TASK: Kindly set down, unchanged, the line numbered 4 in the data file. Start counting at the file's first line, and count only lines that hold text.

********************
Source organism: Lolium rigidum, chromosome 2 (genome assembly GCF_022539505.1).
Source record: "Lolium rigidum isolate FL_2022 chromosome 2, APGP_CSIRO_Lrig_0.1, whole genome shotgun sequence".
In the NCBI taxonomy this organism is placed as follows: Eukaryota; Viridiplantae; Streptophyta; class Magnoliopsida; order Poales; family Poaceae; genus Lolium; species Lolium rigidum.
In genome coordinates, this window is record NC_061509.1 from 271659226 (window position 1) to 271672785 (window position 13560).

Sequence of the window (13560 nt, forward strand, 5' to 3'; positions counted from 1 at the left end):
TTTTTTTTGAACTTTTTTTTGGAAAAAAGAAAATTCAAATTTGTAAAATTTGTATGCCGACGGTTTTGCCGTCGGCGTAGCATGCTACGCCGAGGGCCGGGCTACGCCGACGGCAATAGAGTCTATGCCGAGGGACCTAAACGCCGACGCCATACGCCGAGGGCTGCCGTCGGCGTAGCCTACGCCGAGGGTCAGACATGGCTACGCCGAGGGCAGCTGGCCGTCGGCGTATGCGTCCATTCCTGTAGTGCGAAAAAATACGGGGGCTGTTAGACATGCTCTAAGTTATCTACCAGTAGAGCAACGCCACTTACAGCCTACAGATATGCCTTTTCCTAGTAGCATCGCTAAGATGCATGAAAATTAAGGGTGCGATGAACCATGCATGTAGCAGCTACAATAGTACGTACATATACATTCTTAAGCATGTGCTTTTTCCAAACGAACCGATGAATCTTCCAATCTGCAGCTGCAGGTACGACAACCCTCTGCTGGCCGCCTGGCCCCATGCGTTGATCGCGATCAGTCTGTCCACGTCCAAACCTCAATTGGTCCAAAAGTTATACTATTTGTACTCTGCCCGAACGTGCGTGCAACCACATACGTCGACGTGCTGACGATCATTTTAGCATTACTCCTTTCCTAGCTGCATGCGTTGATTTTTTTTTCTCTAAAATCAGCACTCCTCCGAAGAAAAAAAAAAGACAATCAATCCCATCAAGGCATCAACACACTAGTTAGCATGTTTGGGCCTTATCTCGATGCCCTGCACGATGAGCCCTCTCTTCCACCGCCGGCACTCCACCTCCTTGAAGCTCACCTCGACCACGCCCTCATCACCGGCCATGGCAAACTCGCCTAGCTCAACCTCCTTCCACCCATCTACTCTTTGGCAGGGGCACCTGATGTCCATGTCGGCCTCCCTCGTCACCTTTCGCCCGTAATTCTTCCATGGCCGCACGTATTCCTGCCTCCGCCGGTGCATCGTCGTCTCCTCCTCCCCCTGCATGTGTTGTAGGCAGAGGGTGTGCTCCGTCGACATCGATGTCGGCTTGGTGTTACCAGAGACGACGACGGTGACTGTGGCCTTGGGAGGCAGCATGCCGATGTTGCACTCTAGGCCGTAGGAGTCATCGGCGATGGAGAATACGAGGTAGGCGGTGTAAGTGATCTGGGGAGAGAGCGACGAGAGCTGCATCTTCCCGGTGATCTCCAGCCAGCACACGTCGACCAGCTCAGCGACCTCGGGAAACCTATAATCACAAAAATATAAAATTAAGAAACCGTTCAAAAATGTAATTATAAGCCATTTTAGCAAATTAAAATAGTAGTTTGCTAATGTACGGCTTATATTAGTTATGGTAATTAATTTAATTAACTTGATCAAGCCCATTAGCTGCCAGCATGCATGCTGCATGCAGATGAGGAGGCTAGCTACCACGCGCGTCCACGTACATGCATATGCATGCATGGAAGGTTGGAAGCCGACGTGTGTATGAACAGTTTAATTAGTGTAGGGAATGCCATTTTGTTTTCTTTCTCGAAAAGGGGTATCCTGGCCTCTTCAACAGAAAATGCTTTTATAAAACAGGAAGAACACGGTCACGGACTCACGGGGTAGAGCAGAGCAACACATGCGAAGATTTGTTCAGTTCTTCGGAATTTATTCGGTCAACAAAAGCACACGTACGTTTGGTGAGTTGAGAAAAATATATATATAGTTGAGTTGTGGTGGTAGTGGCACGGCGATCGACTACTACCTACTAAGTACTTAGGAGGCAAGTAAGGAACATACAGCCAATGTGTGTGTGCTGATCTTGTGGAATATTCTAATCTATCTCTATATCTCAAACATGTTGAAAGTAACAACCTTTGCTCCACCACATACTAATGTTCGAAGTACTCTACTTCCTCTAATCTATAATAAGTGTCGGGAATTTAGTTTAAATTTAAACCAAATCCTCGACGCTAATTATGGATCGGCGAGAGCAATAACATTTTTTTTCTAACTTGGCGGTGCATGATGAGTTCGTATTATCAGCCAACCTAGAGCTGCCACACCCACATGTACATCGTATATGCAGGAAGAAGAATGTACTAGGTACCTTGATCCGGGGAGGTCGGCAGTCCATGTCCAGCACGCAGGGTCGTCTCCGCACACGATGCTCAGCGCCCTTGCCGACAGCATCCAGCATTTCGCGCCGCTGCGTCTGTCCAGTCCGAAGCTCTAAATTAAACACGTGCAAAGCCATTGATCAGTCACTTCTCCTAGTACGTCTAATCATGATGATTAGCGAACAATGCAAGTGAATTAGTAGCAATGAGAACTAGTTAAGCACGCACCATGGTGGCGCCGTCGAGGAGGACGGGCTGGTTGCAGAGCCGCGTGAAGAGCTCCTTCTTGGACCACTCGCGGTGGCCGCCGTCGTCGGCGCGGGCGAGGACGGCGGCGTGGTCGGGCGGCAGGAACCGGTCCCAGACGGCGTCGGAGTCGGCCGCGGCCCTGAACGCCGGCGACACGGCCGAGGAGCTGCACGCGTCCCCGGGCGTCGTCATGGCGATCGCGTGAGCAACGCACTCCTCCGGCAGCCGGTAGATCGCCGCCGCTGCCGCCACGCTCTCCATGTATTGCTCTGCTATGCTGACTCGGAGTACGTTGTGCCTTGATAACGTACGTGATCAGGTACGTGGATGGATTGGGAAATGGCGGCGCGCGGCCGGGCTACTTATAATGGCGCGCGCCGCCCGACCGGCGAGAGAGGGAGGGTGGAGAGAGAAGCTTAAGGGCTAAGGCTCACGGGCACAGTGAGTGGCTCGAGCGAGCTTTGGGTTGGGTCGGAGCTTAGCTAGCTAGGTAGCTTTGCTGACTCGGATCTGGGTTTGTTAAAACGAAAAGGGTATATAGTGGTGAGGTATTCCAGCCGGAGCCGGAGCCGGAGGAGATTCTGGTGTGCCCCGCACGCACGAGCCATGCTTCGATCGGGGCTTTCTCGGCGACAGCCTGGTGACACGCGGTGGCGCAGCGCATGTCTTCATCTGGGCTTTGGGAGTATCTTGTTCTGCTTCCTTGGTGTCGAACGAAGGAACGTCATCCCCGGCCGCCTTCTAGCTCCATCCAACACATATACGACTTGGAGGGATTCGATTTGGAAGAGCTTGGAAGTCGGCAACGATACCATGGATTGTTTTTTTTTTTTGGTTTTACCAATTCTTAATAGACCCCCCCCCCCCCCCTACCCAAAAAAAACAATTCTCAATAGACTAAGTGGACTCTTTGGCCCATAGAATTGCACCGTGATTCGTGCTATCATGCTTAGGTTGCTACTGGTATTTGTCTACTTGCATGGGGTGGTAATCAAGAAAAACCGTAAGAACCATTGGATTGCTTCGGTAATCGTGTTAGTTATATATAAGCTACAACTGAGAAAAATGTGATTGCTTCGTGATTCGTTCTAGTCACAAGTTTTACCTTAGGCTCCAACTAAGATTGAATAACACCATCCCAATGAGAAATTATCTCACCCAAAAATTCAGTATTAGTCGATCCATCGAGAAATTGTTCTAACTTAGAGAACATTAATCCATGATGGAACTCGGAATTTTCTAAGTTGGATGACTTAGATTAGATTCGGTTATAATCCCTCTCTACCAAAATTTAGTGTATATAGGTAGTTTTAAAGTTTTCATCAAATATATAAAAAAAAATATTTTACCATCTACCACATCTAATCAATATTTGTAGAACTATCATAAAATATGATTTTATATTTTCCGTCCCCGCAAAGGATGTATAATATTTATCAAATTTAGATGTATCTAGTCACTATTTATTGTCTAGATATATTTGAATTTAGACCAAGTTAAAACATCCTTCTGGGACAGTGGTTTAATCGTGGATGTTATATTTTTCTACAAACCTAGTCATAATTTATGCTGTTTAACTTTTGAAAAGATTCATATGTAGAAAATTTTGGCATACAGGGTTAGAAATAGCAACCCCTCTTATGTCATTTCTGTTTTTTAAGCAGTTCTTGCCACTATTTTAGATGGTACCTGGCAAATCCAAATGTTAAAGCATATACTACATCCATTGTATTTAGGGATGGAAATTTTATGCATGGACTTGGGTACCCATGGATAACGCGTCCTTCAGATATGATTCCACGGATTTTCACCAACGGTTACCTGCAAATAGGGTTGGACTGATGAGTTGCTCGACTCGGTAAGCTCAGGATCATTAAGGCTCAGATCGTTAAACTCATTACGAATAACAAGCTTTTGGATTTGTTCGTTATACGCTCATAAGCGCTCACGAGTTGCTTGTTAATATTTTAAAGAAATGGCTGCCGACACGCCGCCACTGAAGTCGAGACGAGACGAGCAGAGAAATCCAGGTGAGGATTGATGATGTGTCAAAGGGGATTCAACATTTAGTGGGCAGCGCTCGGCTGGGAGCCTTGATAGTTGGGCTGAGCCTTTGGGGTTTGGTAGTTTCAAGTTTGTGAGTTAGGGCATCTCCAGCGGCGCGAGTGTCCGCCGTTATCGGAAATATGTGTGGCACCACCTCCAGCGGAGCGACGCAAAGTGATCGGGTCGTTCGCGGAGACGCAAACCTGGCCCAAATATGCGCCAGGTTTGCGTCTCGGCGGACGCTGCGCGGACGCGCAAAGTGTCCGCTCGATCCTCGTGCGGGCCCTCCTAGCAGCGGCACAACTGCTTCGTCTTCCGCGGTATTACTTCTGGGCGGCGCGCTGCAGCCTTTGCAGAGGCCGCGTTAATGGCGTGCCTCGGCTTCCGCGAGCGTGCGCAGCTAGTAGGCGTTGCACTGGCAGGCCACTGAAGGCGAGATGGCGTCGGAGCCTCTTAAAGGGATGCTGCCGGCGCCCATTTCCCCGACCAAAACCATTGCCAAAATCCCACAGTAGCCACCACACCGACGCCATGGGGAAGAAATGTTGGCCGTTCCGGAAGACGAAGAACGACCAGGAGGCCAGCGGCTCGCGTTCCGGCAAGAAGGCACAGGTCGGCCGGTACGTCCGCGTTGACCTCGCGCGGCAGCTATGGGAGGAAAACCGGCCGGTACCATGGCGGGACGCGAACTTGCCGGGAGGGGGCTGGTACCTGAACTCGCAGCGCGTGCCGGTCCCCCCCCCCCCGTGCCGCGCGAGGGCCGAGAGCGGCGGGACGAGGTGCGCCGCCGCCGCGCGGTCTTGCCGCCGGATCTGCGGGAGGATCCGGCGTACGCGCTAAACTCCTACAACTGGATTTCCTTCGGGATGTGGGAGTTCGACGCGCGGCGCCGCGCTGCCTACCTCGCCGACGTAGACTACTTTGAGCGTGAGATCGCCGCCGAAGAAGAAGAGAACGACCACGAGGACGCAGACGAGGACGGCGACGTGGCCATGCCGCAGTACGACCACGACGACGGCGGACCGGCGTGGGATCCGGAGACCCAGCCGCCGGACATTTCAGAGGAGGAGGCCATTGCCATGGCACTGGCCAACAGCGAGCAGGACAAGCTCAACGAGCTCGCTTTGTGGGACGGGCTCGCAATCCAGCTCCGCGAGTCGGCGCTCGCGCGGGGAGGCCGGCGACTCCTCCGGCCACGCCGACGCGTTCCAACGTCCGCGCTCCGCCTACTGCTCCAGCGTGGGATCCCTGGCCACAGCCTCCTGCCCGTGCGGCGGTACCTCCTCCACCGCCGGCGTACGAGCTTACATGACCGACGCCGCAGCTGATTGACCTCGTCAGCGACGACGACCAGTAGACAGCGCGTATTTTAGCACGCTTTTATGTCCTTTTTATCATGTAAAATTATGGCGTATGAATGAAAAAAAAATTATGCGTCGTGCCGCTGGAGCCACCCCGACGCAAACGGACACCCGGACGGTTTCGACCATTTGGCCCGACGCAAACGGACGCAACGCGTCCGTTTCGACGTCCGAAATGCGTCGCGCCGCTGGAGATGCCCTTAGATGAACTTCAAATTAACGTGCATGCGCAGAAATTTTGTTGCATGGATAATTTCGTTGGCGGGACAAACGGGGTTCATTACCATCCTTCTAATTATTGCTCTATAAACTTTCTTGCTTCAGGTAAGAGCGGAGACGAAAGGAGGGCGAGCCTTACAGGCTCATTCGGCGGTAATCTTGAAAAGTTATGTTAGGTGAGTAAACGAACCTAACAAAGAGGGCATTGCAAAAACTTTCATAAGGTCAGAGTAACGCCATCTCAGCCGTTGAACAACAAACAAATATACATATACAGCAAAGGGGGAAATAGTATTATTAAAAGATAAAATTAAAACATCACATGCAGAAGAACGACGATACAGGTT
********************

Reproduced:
In genome coordinates, this window is record NC_061509.1 from 271659226 (window position 1) to 271672785 (window position 13560).